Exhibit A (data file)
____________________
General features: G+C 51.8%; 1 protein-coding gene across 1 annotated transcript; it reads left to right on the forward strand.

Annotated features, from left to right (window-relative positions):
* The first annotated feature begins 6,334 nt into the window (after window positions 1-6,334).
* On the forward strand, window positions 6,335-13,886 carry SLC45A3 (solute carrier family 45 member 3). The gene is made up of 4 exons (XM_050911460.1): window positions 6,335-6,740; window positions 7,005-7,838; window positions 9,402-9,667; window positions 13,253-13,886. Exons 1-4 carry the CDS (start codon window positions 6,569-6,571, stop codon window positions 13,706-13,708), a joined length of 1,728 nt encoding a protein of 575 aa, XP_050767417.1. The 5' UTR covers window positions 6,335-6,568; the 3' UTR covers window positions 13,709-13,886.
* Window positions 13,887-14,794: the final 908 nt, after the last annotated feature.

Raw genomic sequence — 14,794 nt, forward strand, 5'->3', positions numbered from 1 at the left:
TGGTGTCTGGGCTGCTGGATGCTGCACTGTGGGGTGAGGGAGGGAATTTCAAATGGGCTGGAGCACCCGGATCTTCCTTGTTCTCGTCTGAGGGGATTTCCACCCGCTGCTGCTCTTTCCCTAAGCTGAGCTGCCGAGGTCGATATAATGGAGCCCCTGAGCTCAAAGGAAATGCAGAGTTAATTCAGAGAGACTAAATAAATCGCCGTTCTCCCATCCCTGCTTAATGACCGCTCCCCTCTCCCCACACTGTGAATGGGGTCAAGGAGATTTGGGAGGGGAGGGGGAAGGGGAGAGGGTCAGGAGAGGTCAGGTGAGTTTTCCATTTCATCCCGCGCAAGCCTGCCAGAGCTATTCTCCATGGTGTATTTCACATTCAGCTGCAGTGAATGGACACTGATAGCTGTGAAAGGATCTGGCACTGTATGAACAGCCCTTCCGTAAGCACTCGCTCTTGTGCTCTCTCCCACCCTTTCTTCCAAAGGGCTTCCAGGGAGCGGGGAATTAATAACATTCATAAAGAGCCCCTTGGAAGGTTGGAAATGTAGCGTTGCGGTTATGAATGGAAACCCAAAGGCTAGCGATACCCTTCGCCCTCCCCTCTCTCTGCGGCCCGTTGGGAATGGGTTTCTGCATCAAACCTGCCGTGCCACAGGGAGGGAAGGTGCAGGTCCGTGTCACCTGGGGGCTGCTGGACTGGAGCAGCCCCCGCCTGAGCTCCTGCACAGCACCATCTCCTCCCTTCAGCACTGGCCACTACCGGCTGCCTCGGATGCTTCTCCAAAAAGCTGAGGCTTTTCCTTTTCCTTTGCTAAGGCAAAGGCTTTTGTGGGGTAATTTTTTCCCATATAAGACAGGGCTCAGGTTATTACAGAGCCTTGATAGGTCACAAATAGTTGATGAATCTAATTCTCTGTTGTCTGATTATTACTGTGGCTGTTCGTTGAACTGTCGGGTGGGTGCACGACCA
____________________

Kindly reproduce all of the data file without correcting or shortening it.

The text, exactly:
General features: G+C 51.8%; 1 protein-coding gene across 1 annotated transcript; it reads left to right on the forward strand.

Annotated features, from left to right (window-relative positions):
* The first annotated feature begins 6,334 nt into the window (after window positions 1-6,334).
* On the forward strand, window positions 6,335-13,886 carry SLC45A3 (solute carrier family 45 member 3). The gene is made up of 4 exons (XM_050911460.1): window positions 6,335-6,740; window positions 7,005-7,838; window positions 9,402-9,667; window positions 13,253-13,886. Exons 1-4 carry the CDS (start codon window positions 6,569-6,571, stop codon window positions 13,706-13,708), a joined length of 1,728 nt encoding a protein of 575 aa, XP_050767417.1. The 5' UTR covers window positions 6,335-6,568; the 3' UTR covers window positions 13,709-13,886.
* Window positions 13,887-14,794: the final 908 nt, after the last annotated feature.

Raw genomic sequence — 14,794 nt, forward strand, 5'->3', positions numbered from 1 at the left:
TGGTGTCTGGGCTGCTGGATGCTGCACTGTGGGGTGAGGGAGGGAATTTCAAATGGGCTGGAGCACCCGGATCTTCCTTGTTCTCGTCTGAGGGGATTTCCACCCGCTGCTGCTCTTTCCCTAAGCTGAGCTGCCGAGGTCGATATAATGGAGCCCCTGAGCTCAAAGGAAATGCAGAGTTAATTCAGAGAGACTAAATAAATCGCCGTTCTCCCATCCCTGCTTAATGACCGCTCCCCTCTCCCCACACTGTGAATGGGGTCAAGGAGATTTGGGAGGGGAGGGGGAAGGGGAGAGGGTCAGGAGAGGTCAGGTGAGTTTTCCATTTCATCCCGCGCAAGCCTGCCAGAGCTATTCTCCATGGTGTATTTCACATTCAGCTGCAGTGAATGGACACTGATAGCTGTGAAAGGATCTGGCACTGTATGAACAGCCCTTCCGTAAGCACTCGCTCTTGTGCTCTCTCCCACCCTTTCTTCCAAAGGGCTTCCAGGGAGCGGGGAATTAATAACATTCATAAAGAGCCCCTTGGAAGGTTGGAAATGTAGCGTTGCGGTTATGAATGGAAACCCAAAGGCTAGCGATACCCTTCGCCCTCCCCTCTCTCTGCGGCCCGTTGGGAATGGGTTTCTGCATCAAACCTGCCGTGCCACAGGGAGGGAAGGTGCAGGTCCGTGTCACCTGGGGGCTGCTGGACTGGAGCAGCCCCCGCCTGAGCTCCTGCACAGCACCATCTCCTCCCTTCAGCACTGGCCACTACCGGCTGCCTCGGATGCTTCTCCAAAAAGCTGAGGCTTTTCCTTTTCCTTTGCTAAGGCAAAGGCTTTTGTGGGGTAATTTTTTCCCATATAAGACAGGGCTCAGGTTATTACAGAGCCTTGATAGGTCACAAATAGTTGATGAATCTAATTCTCTGTTGTCTGATTATTACTGTGGCTGTTCGTTGAACTGTCGGGTGGGTGCACGACCA